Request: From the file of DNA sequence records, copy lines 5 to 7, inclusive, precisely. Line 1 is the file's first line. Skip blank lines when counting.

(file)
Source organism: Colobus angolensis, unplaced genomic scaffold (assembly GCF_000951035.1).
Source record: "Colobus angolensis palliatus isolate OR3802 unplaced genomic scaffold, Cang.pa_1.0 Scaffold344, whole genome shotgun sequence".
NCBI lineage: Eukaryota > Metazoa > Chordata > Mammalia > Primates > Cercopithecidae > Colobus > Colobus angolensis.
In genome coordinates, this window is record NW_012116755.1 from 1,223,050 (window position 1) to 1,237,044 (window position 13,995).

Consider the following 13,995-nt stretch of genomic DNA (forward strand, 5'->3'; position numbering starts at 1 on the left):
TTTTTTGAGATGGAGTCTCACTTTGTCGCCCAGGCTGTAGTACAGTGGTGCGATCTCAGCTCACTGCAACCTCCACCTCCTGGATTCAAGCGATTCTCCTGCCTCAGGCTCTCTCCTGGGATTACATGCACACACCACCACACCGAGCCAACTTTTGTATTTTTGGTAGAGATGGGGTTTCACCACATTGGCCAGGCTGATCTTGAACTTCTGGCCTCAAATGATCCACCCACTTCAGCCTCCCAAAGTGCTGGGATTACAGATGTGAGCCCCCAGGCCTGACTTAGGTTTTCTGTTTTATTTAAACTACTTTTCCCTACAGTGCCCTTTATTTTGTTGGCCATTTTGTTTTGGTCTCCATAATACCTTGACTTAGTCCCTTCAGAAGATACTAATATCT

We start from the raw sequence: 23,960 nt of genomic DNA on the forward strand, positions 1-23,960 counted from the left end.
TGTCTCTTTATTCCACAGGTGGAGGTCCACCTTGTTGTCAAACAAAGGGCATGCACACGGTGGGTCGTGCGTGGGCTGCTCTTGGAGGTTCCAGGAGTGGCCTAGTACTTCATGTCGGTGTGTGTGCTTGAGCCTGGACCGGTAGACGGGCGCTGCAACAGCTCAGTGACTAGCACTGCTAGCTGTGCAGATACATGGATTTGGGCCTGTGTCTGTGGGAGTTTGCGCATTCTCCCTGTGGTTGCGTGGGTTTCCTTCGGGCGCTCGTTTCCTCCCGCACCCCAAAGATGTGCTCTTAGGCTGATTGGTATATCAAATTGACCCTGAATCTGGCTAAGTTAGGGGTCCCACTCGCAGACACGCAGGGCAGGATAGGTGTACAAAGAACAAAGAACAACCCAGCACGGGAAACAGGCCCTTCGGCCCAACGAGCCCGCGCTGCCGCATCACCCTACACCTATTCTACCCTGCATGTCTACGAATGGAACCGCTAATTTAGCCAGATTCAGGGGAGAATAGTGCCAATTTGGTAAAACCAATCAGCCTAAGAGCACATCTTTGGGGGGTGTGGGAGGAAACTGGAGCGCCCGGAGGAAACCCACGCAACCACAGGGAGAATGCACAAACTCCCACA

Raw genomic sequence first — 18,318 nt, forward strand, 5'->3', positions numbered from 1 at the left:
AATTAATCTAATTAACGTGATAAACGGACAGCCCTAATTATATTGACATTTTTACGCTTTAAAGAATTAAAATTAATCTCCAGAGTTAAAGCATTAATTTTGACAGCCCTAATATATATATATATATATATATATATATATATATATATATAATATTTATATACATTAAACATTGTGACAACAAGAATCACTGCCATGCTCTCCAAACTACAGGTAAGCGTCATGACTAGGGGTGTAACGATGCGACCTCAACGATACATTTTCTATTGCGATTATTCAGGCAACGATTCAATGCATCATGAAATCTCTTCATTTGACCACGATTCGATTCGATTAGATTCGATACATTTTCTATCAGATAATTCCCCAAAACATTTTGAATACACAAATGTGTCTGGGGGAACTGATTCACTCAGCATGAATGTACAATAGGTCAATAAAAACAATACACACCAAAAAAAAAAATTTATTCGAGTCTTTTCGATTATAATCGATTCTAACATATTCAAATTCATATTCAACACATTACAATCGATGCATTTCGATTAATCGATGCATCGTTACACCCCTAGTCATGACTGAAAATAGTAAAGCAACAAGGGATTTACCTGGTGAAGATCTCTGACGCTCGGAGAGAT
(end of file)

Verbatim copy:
Consider the following 13,995-nt stretch of genomic DNA (forward strand, 5'->3'; position numbering starts at 1 on the left):
TTTTTTGAGATGGAGTCTCACTTTGTCGCCCAGGCTGTAGTACAGTGGTGCGATCTCAGCTCACTGCAACCTCCACCTCCTGGATTCAAGCGATTCTCCTGCCTCAGGCTCTCTCCTGGGATTACATGCACACACCACCACACCGAGCCAACTTTTGTATTTTTGGTAGAGATGGGGTTTCACCACATTGGCCAGGCTGATCTTGAACTTCTGGCCTCAAATGATCCACCCACTTCAGCCTCCCAAAGTGCTGGGATTACAGATGTGAGCCCCCAGGCCTGACTTAGGTTTTCTGTTTTATTTAAACTACTTTTCCCTACAGTGCCCTTTATTTTGTTGGCCATTTTGTTTTGGTCTCCATAATACCTTGACTTAGTCCCTTCAGAAGATACTAATATCT

We start from the raw sequence: 23,960 nt of genomic DNA on the forward strand, positions 1-23,960 counted from the left end.